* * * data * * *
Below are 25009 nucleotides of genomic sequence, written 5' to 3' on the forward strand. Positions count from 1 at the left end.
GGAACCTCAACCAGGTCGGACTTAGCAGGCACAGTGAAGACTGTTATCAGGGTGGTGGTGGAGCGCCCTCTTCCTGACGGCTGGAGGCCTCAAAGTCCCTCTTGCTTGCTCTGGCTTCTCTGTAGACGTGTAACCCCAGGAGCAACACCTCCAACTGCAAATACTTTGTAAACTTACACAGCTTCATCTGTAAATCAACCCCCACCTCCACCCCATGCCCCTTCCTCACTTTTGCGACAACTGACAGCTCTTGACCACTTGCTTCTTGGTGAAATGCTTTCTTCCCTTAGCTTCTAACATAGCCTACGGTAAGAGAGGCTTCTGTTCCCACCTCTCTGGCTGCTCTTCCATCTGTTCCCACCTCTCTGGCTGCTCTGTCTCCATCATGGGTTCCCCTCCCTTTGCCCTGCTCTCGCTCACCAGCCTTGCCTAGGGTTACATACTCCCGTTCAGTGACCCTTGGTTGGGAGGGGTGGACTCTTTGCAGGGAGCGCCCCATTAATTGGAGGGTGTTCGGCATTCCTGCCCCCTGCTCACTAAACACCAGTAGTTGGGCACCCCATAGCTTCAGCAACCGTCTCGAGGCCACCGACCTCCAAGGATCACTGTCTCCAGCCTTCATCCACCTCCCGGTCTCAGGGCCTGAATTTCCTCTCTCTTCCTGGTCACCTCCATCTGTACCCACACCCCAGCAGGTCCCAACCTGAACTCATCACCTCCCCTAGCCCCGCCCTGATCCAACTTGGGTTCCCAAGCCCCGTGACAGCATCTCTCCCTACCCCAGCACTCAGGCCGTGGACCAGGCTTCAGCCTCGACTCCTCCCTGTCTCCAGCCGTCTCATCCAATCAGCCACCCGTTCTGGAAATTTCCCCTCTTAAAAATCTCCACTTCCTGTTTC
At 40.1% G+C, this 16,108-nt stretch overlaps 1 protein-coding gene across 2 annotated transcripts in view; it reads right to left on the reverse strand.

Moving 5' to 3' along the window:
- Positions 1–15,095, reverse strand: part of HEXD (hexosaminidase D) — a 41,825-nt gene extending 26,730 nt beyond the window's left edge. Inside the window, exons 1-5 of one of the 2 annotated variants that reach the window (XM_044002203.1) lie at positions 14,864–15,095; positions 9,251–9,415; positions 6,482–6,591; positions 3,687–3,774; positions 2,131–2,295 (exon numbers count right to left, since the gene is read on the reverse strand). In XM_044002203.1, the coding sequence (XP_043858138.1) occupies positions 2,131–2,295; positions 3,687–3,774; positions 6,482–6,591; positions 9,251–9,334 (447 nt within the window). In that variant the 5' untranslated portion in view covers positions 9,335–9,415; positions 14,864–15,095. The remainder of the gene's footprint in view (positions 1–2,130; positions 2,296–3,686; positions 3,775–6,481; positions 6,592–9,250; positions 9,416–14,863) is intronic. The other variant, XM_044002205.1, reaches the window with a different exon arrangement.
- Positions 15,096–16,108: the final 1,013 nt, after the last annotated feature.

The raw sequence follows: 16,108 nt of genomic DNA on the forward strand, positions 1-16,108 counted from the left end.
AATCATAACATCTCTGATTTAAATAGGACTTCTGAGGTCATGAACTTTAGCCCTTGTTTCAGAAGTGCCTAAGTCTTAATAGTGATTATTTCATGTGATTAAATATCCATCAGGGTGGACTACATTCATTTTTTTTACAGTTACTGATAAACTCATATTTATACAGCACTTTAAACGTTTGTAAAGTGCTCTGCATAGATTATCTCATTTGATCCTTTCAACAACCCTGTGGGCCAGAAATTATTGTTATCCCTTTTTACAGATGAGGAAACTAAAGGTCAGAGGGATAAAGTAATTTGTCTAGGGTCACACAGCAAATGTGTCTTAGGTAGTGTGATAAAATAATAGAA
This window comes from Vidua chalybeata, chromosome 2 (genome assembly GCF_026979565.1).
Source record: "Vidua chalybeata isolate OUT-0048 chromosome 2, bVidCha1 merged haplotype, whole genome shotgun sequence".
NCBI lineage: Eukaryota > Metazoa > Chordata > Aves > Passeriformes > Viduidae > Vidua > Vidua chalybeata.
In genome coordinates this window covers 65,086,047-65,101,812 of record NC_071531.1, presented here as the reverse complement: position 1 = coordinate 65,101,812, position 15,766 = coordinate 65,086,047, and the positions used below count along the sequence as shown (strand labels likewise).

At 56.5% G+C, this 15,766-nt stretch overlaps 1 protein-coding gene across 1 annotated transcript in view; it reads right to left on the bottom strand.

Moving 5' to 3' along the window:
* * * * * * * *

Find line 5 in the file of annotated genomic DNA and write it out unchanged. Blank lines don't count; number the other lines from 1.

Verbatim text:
- Positions 1–15,095, reverse strand: part of HEXD (hexosaminidase D) — a 41,825-nt gene extending 26,730 nt beyond the window's left edge. Inside the window, exons 1-5 of one of the 2 annotated variants that reach the window (XM_044002203.1) lie at positions 14,864–15,095; positions 9,251–9,415; positions 6,482–6,591; positions 3,687–3,774; positions 2,131–2,295 (exon numbers count right to left, since the gene is read on the reverse strand). In XM_044002203.1, the coding sequence (XP_043858138.1) occupies positions 2,131–2,295; positions 3,687–3,774; positions 6,482–6,591; positions 9,251–9,334 (447 nt within the window). In that variant the 5' untranslated portion in view covers positions 9,335–9,415; positions 14,864–15,095. The remainder of the gene's footprint in view (positions 1–2,130; positions 2,296–3,686; positions 3,775–6,481; positions 6,592–9,250; positions 9,416–14,863) is intronic. The other variant, XM_044002205.1, reaches the window with a different exon arrangement.